The Camden New Journal published a story this week on a very expensive shoebox of a flat that’s gone on the market in Hampstead Village. I gave a quote, which I’ve reproduced in full at the end of this post.
I’ve written before about how these salacious stories are harmful to private renters. Writing about Hampstead as if £1,100 a month for a mini-studio creates the impression that that’s what people have to pay. And if you’ve fallen in love with the area – as I did and many others do at first sight – you’ll pay it if that’s what you think it takes.
But it’s not what it takes, and this flat is very very unrepresentative of the Hampstead rental market. I pay only slightly more than that for a proper-sized one-bedroom flat that’s several times the size, and my rent has not increased since I moved to the flat three years ago. Private rents have stagnated, and that gives private renters the opportunity to shop around and say no to landlords – like this one – that are just taking the mickey.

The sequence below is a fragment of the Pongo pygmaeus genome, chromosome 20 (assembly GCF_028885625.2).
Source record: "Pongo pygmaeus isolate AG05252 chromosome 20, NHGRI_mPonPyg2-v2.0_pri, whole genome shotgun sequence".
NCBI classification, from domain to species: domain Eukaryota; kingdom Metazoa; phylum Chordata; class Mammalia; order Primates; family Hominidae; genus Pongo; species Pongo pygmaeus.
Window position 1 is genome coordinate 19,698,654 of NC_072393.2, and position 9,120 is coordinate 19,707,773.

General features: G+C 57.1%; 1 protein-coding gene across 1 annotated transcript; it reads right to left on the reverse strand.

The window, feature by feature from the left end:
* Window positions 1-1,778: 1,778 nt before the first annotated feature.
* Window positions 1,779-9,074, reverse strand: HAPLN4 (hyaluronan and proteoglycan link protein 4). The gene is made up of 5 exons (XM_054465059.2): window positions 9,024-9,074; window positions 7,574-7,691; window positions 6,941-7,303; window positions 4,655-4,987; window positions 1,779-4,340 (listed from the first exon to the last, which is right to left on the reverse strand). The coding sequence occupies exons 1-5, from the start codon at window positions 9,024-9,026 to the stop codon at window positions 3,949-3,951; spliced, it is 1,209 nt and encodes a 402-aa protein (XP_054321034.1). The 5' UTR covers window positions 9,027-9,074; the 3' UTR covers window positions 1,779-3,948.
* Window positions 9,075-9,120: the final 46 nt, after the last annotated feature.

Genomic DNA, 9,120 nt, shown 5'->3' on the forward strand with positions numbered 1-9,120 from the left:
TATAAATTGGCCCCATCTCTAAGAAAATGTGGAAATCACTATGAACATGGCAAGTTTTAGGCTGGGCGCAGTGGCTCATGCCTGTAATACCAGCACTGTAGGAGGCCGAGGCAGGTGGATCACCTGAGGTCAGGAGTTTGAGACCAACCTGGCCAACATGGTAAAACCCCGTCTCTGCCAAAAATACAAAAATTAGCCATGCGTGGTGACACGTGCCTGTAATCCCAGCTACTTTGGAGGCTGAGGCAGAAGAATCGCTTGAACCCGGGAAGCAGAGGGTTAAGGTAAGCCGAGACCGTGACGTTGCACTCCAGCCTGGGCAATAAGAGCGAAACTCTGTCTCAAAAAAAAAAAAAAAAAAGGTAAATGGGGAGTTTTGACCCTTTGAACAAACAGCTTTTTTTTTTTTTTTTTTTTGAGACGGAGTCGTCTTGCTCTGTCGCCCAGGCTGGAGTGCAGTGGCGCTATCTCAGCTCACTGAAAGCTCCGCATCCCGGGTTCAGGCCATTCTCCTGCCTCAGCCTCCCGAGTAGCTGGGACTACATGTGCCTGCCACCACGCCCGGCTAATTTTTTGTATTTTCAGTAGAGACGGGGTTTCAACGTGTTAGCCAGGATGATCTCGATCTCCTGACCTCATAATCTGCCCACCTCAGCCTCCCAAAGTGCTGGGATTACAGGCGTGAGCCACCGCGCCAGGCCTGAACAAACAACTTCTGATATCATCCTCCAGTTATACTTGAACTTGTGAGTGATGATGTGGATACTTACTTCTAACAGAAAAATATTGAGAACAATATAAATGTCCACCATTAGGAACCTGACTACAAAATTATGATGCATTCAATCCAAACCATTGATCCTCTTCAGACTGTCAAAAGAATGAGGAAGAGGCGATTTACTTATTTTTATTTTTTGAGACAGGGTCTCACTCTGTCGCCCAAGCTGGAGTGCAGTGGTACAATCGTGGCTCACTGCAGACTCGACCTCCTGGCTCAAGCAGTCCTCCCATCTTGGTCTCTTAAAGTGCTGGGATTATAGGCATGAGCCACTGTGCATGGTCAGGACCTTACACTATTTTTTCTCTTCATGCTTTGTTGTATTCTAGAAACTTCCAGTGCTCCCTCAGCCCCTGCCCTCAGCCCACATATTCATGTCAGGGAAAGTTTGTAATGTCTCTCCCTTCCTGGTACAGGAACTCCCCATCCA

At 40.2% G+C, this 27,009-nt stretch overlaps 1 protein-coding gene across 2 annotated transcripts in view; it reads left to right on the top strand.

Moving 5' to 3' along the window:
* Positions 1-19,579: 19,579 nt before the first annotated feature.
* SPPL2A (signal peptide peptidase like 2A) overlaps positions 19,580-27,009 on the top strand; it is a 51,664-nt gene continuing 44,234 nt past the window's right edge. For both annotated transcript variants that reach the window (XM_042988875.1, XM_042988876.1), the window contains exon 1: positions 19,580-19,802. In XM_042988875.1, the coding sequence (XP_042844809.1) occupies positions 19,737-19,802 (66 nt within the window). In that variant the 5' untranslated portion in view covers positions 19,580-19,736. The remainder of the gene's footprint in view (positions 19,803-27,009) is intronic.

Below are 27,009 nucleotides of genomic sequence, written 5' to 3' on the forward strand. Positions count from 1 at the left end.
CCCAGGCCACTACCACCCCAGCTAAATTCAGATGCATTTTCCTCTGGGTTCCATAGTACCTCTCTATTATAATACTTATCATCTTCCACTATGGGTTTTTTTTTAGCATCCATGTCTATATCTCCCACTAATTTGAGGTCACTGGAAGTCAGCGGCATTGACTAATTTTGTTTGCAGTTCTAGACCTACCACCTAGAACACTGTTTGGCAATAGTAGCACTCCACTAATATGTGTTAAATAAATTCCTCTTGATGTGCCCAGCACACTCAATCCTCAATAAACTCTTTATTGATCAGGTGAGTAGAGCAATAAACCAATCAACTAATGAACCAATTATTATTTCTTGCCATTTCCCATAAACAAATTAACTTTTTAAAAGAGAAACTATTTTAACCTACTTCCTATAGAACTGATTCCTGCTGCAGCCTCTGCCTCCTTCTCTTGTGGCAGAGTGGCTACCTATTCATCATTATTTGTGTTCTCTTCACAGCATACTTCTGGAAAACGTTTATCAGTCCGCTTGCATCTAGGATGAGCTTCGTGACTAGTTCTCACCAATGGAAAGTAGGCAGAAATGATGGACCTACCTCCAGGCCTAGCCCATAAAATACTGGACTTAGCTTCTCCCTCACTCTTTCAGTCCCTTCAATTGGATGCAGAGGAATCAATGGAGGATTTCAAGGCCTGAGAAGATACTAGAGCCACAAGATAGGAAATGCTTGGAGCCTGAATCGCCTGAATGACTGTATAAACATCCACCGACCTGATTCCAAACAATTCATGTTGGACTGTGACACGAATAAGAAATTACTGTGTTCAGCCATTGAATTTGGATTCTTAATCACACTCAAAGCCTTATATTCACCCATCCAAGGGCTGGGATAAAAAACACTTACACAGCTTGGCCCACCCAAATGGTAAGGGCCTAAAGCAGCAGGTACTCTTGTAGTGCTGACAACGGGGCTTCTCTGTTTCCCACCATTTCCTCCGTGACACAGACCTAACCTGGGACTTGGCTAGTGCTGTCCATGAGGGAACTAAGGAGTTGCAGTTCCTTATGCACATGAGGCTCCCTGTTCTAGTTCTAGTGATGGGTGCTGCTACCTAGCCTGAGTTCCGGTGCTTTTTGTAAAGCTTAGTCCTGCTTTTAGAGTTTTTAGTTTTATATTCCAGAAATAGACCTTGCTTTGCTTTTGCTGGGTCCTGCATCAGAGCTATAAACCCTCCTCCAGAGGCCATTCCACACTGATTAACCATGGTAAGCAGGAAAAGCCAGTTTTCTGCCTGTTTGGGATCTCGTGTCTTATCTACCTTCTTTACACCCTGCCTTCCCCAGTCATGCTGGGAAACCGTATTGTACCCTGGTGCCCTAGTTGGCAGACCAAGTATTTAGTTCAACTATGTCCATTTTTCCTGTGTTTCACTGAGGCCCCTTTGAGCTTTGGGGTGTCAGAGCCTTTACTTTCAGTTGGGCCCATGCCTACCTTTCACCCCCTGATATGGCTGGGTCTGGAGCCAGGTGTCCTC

Labour have responded to this story with trademark opportunism. To Camden’s Cabinet member, also quoted in the article, a single expensive flat justifies a wholesale change in national policy. Forget that rents rose 0.0% in the last year across London. Forget that more homes are being built in the UK than in almost any year since the 1960s. Forget that rent controls or control of the property market will make things worse. No, a single anecdote is all they need. I really despair.
Private renters need champions – they don’t need to be lied to about how much it costs to rent in our community, as that will only increase the amount they do pay.
My full quote:
There’s no doubt that Hampstead is expensive, but this is absurd. It’s fortunately not representative of what’s out there – I rent in the middle of Hampstead Village and pay only slightly more than this for a flat several times the size.
With average rents now falling across London, private renters should have the confidence to shop around and say no to landlords taking advantage of prospective tenants overestimating how much they have to pay.
This flat does show the importance of providing accommodation – like at the Royal Free’s Queen Mary’s House – for key workers that work unsociable hours, have to live locally, and aren’t able to say no.